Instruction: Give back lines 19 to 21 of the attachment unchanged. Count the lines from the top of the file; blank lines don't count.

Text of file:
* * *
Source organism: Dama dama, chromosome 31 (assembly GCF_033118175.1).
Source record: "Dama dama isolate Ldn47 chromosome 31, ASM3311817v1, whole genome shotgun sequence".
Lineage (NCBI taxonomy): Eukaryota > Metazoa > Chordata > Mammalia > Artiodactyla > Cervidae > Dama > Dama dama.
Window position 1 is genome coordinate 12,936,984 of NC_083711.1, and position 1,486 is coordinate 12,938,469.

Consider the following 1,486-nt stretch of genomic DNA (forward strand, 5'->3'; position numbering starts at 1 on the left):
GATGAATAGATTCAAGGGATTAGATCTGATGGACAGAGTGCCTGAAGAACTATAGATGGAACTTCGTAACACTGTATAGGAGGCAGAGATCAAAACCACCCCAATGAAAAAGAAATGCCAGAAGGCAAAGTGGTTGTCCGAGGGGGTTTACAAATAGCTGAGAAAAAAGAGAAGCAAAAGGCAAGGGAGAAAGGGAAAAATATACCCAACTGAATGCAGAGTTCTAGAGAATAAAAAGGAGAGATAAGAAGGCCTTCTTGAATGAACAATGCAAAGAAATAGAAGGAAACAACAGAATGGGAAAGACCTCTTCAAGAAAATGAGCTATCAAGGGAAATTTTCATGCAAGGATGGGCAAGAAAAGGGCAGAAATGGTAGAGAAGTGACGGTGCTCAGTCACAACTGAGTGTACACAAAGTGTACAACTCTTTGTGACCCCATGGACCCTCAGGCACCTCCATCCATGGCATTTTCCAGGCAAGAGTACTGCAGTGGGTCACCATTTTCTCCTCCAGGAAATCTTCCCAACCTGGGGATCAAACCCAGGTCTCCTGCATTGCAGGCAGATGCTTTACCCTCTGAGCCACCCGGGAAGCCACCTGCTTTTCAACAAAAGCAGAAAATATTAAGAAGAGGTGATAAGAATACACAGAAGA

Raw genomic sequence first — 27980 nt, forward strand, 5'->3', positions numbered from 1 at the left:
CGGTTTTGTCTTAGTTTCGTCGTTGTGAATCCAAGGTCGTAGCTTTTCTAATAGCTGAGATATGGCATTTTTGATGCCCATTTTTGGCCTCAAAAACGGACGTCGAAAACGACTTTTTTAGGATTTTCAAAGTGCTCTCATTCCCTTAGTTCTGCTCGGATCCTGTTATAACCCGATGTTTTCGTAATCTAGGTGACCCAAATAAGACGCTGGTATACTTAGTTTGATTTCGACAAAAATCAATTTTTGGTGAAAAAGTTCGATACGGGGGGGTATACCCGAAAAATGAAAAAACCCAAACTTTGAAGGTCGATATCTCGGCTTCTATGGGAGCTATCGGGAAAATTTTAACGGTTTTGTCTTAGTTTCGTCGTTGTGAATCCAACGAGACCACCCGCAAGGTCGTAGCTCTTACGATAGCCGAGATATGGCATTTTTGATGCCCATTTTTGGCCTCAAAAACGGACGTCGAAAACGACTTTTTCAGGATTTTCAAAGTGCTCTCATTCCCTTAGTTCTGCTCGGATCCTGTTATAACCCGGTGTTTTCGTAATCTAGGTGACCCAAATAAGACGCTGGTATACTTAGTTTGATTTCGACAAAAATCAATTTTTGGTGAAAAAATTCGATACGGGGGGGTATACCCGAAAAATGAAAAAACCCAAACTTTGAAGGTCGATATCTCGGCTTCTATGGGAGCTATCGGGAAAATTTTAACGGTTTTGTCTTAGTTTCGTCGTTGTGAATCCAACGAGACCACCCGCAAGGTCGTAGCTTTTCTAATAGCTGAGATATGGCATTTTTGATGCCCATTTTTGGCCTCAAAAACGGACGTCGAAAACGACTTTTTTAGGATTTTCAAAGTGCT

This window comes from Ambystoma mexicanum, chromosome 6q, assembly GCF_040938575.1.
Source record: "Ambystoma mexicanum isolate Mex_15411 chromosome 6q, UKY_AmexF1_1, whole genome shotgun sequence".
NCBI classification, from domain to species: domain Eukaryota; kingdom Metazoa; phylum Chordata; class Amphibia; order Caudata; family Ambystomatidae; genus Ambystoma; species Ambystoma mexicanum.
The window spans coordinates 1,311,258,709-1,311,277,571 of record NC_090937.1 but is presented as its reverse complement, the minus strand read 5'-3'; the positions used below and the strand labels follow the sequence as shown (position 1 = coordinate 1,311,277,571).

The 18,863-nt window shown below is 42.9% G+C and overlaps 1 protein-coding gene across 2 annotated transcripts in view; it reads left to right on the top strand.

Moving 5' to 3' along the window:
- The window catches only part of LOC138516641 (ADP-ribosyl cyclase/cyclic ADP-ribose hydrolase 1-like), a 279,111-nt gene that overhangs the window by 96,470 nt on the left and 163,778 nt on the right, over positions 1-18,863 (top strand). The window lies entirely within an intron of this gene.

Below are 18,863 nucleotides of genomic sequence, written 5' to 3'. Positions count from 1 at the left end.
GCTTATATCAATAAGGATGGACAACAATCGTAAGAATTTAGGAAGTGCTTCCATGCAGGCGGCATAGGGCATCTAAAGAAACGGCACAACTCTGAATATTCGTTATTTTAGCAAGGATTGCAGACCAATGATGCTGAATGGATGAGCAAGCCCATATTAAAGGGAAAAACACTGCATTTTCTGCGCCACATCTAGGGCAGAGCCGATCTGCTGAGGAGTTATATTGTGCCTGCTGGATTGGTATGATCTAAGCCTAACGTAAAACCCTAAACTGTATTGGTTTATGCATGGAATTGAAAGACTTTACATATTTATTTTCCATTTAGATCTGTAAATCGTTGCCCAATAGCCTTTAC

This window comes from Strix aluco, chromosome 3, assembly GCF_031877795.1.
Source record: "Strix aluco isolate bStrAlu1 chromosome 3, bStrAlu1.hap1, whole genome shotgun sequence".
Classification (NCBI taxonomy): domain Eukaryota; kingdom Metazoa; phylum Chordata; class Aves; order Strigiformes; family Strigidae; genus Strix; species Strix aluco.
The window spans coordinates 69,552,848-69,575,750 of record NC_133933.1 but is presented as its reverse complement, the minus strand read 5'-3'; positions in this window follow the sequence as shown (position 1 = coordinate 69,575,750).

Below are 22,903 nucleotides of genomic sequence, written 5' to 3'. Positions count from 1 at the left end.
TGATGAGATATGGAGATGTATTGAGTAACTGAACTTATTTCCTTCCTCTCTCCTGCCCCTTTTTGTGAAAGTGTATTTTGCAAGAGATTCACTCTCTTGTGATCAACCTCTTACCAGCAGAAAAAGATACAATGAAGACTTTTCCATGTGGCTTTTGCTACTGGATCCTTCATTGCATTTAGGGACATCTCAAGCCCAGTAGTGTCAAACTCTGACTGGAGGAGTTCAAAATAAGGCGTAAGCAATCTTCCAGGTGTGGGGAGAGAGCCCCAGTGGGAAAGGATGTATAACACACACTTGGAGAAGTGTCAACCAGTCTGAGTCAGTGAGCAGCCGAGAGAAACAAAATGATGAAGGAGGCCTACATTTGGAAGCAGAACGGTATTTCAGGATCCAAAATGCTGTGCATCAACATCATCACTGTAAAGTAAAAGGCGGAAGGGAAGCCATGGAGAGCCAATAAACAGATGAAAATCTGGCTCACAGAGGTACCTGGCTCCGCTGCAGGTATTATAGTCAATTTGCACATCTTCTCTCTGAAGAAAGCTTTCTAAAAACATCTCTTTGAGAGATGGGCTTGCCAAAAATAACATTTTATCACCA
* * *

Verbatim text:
Source record: "Strix aluco isolate bStrAlu1 chromosome 3, bStrAlu1.hap1, whole genome shotgun sequence".
Classification (NCBI taxonomy): domain Eukaryota; kingdom Metazoa; phylum Chordata; class Aves; order Strigiformes; family Strigidae; genus Strix; species Strix aluco.
The window spans coordinates 69,552,848-69,575,750 of record NC_133933.1 but is presented as its reverse complement, the minus strand read 5'-3'; positions in this window follow the sequence as shown (position 1 = coordinate 69,575,750).